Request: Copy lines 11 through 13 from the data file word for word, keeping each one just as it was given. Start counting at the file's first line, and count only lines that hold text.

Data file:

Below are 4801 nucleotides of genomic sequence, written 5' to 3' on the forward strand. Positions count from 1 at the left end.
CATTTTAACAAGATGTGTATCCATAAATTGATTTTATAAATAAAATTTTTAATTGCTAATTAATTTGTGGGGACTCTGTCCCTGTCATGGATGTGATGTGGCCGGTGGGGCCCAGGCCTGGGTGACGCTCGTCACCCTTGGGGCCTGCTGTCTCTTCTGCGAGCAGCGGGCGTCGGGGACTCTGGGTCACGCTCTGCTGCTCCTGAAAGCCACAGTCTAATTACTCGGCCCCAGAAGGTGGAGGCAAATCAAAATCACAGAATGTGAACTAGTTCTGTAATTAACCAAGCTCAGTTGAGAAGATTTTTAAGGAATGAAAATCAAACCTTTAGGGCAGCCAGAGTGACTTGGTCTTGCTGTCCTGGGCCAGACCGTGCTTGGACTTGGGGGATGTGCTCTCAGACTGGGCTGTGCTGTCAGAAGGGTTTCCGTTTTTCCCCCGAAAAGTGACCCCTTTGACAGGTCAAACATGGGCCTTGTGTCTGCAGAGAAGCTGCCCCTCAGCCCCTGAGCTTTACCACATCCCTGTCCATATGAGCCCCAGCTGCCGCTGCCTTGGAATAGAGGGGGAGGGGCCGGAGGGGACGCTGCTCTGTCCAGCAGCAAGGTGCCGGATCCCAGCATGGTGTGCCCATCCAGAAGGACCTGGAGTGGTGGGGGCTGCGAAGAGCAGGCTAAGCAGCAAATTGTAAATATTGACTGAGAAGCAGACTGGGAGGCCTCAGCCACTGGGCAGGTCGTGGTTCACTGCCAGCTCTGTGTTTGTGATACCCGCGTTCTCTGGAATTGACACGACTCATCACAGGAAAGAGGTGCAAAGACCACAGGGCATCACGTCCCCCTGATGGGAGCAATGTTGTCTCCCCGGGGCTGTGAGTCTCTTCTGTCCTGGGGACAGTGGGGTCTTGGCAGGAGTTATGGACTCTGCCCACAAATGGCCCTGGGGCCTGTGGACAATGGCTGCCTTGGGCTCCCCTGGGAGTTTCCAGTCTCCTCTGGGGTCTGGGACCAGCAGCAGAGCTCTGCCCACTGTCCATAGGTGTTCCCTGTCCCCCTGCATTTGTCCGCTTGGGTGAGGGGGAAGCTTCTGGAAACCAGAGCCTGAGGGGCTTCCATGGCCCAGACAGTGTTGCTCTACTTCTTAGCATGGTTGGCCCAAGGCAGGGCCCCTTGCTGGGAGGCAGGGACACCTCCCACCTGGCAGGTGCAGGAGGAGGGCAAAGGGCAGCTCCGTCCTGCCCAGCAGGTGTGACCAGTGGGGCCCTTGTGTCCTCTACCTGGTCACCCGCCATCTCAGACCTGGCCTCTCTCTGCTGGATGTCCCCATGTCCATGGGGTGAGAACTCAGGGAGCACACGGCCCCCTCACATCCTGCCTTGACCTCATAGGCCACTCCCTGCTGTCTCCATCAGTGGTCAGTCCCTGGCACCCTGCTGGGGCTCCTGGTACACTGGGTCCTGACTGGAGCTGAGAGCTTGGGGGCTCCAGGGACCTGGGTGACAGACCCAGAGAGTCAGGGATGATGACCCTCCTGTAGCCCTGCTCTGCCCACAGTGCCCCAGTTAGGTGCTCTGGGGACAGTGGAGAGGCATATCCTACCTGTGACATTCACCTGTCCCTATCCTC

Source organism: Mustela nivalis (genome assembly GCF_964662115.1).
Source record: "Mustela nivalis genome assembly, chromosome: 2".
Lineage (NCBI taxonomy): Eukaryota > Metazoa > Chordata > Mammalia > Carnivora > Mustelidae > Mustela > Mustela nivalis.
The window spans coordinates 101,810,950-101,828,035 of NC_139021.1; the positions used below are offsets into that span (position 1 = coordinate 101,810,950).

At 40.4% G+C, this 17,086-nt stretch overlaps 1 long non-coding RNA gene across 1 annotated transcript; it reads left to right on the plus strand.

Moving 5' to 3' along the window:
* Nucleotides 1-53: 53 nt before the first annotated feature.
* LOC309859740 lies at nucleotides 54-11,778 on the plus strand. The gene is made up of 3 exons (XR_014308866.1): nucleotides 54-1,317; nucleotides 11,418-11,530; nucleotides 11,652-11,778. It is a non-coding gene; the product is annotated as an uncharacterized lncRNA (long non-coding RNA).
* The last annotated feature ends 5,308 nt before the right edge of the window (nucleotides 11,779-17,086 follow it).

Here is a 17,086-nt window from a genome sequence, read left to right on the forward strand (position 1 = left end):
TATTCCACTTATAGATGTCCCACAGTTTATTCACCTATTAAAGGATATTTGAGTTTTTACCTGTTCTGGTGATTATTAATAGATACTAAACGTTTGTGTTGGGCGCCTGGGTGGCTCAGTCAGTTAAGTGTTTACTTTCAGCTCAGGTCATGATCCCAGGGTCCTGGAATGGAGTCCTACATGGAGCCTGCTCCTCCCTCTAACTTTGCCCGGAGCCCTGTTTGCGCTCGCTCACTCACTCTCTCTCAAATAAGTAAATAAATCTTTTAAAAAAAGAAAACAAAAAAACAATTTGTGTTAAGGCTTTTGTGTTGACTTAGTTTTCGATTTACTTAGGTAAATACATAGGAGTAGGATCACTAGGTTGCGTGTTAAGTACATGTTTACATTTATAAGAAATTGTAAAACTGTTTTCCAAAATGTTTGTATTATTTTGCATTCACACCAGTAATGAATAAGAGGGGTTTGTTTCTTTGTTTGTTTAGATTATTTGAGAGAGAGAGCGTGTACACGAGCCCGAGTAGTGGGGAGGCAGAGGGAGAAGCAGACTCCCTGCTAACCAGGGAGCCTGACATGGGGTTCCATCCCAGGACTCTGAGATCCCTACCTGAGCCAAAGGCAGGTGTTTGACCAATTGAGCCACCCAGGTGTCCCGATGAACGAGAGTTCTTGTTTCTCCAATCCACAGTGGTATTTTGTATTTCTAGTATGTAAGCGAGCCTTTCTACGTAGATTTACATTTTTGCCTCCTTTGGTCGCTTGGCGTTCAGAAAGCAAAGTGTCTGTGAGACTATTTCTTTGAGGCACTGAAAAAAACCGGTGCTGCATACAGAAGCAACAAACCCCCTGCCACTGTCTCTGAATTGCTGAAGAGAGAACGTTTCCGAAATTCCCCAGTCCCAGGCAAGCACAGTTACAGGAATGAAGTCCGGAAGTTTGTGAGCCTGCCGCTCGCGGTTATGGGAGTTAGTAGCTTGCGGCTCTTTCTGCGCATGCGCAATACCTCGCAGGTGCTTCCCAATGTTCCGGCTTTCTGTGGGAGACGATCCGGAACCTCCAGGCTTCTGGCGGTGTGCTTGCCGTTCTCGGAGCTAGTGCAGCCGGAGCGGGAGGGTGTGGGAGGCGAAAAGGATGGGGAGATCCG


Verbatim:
* The last annotated feature ends 5,308 nt before the right edge of the window (nucleotides 11,779-17,086 follow it).

Here is a 17,086-nt window from a genome sequence, read left to right on the forward strand (position 1 = left end):
TATTCCACTTATAGATGTCCCACAGTTTATTCACCTATTAAAGGATATTTGAGTTTTTACCTGTTCTGGTGATTATTAATAGATACTAAACGTTTGTGTTGGGCGCCTGGGTGGCTCAGTCAGTTAAGTGTTTACTTTCAGCTCAGGTCATGATCCCAGGGTCCTGGAATGGAGTCCTACATGGAGCCTGCTCCTCCCTCTAACTTTGCCCGGAGCCCTGTTTGCGCTCGCTCACTCACTCTCTCTCAAATAAGTAAATAAATCTTTTAAAAAAAGAAAACAAAAAAACAATTTGTGTTAAGGCTTTTGTGTTGACTTAGTTTTCGATTTACTTAGGTAAATACATAGGAGTAGGATCACTAGGTTGCGTGTTAAGTACATGTTTACATTTATAAGAAATTGTAAAACTGTTTTCCAAAATGTTTGTATTATTTTGCATTCACACCAGTAATGAATAAGAGGGGTTTGTTTCTTTGTTTGTTTAGATTATTTGAGAGAGAGAGCGTGTACACGAGCCCGAGTAGTGGGGAGGCAGAGGGAGAAGCAGACTCCCTGCTAACCAGGGAGCCTGACATGGGGTTCCATCCCAGGACTCTGAGATCCCTACCTGAGCCAAAGGCAGGTGTTTGACCAATTGAGCCACCCAGGTGTCCCGATGAACGAGAGTTCTTGTTTCTCCAATCCACAGTGGTATTTTGTATTTCTAGTATGTAAGCGAGCCTTTCTACGTAGATTTACATTTTTGCCTCCTTTGGTCGCTTGGCGTTCAGAAAGCAAAGTGTCTGTGAGACTATTTCTTTGAGGCACTGAAAAAAACCGGTGCTGCATACAGAAGCAACAAACCCCCTGCCACTGTCTCTGAATTGCTGAAGAGAGAACGTTTCCGAAATTCCCCAGTCCCAGGCAAGCACAGTTACAGGAATGAAGTCCGGAAGTTTGTGAGCCTGCCGCTCGCGGTTATGGGAGTTAGTAGCTTGCGGCTCTTTCTGCGCATGCGCAATACCTCGCAGGTGCTTCCCAATGTTCCGGCTTTCTGTGGGAGACGATCCGGAACCTCCAGGCTTCTGGCGGTGTGCTTGCCGTTCTCGGAGCTAGTGCAGCCGGAGCGGGAGGGTGTGGGAGGCGAAAAGGATGGGGAGATCCG